For over a year now, we’ve seen many Android HDMI TV Sticks (which I often call mini PCs), a few Linux ones, but Google has just announced its own stick based on a strip down version of Chrome OS. It’s not as versatile as others as it only streams video and music, but it make sharing media easy, and is controlled via your Android or iOS mobile device, or your Windows PC or Mac via Chrome web browser.
The connection is just the same as other HDMI dongles. Connect it to the HDMI port of your TV, power it via USB, and setup Wi-Fi. When I first saw the demonstration, I was disappointed as it just seemed like you could do the same thing with a DLNA dongle, but it’s actually quite different. First, Chromekey only works with online services such as YouTube, Netflix, Google Play Movie & TV and Pandora, and it does not rely on your device to send data, but just gets it directly from the original source, potentially providing smoother playback, and avoiding draining your batteries. A “Cast Button” has been added to supported Apps and Chrome, and you can just press the button, select one of the configured TV (which Chromecast can turn on if needed), and start to stream the video. You can also”mirror Chrome web pages by installing Google Cast extension [Update July 2019: The function is now built into Chrome, so the extension does not exist anymore]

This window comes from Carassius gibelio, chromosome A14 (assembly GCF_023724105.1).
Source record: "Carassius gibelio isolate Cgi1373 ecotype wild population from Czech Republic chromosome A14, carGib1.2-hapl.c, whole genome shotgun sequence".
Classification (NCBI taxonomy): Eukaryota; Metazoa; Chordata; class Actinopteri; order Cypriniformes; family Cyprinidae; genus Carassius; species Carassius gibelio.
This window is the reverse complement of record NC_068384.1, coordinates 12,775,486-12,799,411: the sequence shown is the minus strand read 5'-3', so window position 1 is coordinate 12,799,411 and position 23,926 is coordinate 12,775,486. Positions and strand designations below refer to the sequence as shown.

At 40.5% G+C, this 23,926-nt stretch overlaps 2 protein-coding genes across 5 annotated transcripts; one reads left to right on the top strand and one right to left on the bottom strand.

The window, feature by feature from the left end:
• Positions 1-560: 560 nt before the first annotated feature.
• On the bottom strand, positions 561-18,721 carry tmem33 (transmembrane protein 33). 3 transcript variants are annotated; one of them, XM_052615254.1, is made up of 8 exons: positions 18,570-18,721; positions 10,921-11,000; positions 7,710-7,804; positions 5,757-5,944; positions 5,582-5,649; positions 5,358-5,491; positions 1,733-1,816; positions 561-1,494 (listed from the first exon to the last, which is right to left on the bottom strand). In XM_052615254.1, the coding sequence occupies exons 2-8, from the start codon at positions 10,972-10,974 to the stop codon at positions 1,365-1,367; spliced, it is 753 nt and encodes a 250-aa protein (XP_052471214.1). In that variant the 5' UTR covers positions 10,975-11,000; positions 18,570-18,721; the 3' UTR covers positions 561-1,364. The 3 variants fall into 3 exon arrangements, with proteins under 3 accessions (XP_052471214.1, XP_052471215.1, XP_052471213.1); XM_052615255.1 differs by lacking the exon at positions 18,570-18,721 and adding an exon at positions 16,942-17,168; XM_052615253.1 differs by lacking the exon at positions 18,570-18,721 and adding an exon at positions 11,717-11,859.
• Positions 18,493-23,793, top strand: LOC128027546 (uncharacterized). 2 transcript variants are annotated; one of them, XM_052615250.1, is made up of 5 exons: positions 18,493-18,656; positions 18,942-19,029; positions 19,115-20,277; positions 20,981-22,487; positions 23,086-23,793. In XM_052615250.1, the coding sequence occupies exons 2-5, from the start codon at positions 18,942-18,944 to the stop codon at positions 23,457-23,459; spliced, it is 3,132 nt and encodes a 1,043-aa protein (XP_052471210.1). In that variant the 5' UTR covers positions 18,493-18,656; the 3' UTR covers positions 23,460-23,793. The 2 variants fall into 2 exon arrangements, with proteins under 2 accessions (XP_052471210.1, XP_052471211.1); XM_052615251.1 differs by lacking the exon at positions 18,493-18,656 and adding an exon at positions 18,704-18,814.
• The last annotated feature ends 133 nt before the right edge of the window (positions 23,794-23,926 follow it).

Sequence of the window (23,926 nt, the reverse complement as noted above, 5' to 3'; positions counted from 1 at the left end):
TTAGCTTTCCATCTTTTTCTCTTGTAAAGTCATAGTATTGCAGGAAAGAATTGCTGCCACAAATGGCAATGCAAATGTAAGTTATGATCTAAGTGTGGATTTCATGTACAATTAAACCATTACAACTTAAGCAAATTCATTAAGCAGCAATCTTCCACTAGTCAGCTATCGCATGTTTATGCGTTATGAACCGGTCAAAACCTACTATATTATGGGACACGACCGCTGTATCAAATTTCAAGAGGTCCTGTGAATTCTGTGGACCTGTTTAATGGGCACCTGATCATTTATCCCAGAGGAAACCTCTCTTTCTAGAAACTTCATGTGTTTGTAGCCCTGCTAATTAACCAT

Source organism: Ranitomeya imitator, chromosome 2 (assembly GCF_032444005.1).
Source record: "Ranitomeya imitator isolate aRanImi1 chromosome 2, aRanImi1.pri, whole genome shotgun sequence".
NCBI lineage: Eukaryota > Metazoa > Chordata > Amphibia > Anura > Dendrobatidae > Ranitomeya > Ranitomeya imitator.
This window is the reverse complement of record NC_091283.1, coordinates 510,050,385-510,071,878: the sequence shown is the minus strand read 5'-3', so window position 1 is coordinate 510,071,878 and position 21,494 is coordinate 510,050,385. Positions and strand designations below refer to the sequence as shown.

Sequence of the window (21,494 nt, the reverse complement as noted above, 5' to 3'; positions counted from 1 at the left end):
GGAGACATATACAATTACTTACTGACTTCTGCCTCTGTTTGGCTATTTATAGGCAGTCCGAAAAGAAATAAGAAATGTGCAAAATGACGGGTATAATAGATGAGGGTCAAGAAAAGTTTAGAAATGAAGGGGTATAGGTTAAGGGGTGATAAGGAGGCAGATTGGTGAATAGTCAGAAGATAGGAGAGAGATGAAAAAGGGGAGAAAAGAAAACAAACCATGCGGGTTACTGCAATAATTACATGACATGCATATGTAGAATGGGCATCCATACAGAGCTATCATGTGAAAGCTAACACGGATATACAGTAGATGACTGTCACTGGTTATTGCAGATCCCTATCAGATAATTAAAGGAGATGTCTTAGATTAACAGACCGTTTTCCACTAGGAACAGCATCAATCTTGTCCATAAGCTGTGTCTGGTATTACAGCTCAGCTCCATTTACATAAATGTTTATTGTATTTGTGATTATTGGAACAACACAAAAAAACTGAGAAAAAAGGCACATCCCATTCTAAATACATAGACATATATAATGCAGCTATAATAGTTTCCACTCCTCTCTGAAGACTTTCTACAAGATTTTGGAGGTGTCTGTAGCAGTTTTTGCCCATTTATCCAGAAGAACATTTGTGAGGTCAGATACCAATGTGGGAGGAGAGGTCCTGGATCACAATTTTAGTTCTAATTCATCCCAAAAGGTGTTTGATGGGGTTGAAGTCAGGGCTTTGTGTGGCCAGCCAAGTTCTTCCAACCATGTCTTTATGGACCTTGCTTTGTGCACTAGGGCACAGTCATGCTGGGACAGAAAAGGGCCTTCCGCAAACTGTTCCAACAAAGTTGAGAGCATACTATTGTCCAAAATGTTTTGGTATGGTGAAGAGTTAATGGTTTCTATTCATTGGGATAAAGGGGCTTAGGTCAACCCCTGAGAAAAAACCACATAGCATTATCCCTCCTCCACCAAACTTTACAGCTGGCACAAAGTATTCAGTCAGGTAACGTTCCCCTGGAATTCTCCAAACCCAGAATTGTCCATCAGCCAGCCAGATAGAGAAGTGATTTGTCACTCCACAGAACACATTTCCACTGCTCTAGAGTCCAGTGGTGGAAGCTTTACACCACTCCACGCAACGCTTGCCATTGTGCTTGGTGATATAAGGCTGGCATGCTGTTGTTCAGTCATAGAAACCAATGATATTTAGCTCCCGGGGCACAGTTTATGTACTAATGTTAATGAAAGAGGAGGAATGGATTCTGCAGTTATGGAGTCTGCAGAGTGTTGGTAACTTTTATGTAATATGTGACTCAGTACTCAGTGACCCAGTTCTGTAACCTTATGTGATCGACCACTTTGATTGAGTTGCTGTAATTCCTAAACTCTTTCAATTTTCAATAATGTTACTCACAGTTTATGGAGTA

Google did not provide much technical specifications, but we do know the following [Update: Full specs are now available thanks to PCB pictures in comments]:
- Processor – Marvell 88DE3005 (TBC. I can’t find any reference anywhere, but the marking on the SoC reads DE3005-A1)
- System Memory – 512MB RAM
- Storage – 2GB Flash
- Video Output – HDMI, CEC compatible, 1080p max. output resolution
- Connectivity – 2.4 GHz WiFi 802.11 b/g/n (AzureWave AW-NH387)
- Dimensions – 72 x 35 x 12mm
- Weight – 34g
- Power – Via USB
- Supported Operating Systems – Android 2.3+, iOS 6+, Windows 7+, Mac OS 10.7+, and Chrome OS (Chromebook Pixel only for now)
The device comes with an HDMI extender, a USB power cable, a Power adapter, and requires an 802.11 b/g/n Wi-Fi router to work.
You can watch the announcement and demo in the video below.
Developer can already use Google Cast API to develop applications both for the receiver (Chromecast) and the Sender (Android/iOs/Chrome).
Chromecast can be purchased now from Google Play, Amazon, or Best Buy for $35. If you’ll also get 3-month Netflix service upon purchase of the device ($24), which means if you planned to use Netflix anyway, Chromecast will actually cost you a mere $11.
Jean-Luc started CNX Software in 2010 as a part-time endeavor, before quitting his job as a software engineering manager, and starting to write daily news, and reviews full time later in 2011.
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